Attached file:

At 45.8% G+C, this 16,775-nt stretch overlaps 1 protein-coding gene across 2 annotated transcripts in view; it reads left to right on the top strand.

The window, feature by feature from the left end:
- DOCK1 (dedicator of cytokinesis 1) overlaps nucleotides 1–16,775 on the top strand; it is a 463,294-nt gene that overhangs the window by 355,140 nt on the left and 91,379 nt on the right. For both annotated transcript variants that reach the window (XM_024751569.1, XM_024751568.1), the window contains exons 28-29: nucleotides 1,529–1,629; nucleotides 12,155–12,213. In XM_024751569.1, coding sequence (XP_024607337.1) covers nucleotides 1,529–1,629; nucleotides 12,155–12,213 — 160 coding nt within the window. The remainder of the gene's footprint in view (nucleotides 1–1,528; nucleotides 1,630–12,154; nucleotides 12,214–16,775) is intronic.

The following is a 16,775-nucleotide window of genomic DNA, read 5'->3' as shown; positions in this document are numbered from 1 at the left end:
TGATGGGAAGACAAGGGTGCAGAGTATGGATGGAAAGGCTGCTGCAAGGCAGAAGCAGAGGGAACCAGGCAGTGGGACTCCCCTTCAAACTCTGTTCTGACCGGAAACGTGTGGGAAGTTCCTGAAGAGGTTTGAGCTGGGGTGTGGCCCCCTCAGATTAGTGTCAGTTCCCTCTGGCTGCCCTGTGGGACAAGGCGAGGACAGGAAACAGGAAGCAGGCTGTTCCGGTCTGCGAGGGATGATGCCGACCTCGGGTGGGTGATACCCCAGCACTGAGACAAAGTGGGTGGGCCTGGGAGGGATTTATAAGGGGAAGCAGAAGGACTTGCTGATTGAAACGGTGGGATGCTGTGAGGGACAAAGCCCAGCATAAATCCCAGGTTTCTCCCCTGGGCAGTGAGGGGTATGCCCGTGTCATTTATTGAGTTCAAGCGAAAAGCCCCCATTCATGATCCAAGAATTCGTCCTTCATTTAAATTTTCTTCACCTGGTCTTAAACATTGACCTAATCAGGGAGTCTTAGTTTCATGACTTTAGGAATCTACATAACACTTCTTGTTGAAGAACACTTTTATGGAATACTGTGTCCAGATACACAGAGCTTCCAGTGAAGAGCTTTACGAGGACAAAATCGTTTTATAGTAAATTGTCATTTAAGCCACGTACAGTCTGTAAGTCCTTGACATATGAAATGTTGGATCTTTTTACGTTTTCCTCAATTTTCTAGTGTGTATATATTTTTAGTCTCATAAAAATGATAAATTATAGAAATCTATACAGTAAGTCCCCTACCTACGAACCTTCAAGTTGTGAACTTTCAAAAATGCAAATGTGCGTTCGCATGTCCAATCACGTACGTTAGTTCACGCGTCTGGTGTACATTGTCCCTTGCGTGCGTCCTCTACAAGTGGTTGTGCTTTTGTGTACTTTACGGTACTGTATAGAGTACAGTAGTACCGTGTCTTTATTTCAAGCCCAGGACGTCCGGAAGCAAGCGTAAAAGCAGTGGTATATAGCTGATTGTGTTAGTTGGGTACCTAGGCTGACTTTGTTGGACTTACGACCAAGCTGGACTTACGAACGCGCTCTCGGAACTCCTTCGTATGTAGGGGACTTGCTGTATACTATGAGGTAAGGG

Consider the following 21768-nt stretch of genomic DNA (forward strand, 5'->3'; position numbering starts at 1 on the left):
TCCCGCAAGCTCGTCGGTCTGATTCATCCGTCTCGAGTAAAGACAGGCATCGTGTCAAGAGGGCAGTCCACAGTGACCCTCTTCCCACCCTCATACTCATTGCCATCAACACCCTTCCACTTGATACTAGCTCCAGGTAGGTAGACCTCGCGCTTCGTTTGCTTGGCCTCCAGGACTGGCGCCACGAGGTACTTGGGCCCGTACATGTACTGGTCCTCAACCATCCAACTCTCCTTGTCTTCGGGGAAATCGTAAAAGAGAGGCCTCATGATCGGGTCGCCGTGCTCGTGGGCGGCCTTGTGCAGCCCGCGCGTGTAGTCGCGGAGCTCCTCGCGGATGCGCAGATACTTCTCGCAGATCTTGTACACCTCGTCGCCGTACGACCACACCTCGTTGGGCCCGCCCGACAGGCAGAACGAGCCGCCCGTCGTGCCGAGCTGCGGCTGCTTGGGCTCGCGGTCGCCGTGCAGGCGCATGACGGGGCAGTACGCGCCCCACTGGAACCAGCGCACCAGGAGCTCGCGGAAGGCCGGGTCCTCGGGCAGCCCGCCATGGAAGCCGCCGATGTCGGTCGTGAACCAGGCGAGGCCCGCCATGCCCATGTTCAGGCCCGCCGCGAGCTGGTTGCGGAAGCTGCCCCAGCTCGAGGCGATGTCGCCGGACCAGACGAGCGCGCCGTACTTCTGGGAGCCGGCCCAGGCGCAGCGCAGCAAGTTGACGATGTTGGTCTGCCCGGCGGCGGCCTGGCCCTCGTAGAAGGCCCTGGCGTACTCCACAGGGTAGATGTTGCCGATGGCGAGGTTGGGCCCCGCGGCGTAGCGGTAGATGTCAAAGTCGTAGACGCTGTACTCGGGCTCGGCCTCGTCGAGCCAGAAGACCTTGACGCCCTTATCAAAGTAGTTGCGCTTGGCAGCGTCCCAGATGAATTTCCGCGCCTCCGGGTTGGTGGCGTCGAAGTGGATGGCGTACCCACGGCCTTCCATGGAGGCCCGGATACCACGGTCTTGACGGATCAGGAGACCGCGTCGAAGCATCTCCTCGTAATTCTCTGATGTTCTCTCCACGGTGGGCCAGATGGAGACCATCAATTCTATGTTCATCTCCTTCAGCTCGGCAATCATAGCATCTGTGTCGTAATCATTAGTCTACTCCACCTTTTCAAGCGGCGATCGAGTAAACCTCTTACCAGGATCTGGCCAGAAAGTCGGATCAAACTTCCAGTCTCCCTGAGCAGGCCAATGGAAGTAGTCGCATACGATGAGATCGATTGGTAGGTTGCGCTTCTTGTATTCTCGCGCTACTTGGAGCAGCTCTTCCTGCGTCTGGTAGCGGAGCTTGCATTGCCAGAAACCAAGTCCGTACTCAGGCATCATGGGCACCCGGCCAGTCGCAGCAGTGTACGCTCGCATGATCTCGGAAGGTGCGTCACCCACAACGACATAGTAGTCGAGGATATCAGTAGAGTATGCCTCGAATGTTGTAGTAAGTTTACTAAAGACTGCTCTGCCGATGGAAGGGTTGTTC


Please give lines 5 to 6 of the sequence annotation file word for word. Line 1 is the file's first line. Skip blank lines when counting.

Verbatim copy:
TGATGGGAAGACAAGGGTGCAGAGTATGGATGGAAAGGCTGCTGCAAGGCAGAAGCAGAGGGAACCAGGCAGTGGGACTCCCCTTCAAACTCTGTTCTGACCGGAAACGTGTGGGAAGTTCCTGAAGAGGTTTGAGCTGGGGTGTGGCCCCCTCAGATTAGTGTCAGTTCCCTCTGGCTGCCCTGTGGGACAAGGCGAGGACAGGAAACAGGAAGCAGGCTGTTCCGGTCTGCGAGGGATGATGCCGACCTCGGGTGGGTGATACCCCAGCACTGAGACAAAGTGGGTGGGCCTGGGAGGGATTTATAAGGGGAAGCAGAAGGACTTGCTGATTGAAACGGTGGGATGCTGTGAGGGACAAAGCCCAGCATAAATCCCAGGTTTCTCCCCTGGGCAGTGAGGGGTATGCCCGTGTCATTTATTGAGTTCAAGCGAAAAGCCCCCATTCATGATCCAAGAATTCGTCCTTCATTTAAATTTTCTTCACCTGGTCTTAAACATTGACCTAATCAGGGAGTCTTAGTTTCATGACTTTAGGAATCTACATAACACTTCTTGTTGAAGAACACTTTTATGGAATACTGTGTCCAGATACACAGAGCTTCCAGTGAAGAGCTTTACGAGGACAAAATCGTTTTATAGTAAATTGTCATTTAAGCCACGTACAGTCTGTAAGTCCTTGACATATGAAATGTTGGATCTTTTTACGTTTTCCTCAATTTTCTAGTGTGTATATATTTTTAGTCTCATAAAAATGATAAATTATAGAAATCTATACAGTAAGTCCCCTACCTACGAACCTTCAAGTTGTGAACTTTCAAAAATGCAAATGTGCGTTCGCATGTCCAATCACGTACGTTAGTTCACGCGTCTGGTGTACATTGTCCCTTGCGTGCGTCCTCTACAAGTGGTTGTGCTTTTGTGTACTTTACGGTACTGTATAGAGTACAGTAGTACCGTGTCTTTATTTCAAGCCCAGGACGTCCGGAAGCAAGCGTAAAAGCAGTGGTATATAGCTGATTGTGTTAGTTGGGTACCTAGGCTGACTTTGTTGGACTTACGACCAAGCTGGACTTACGAACGCGCTCTCGGAACTCCTTCGTATGTAGGGGACTTGCTGTATACTATGAGGTAAGGG

Consider the following 21768-nt stretch of genomic DNA (forward strand, 5'->3'; position numbering starts at 1 on the left):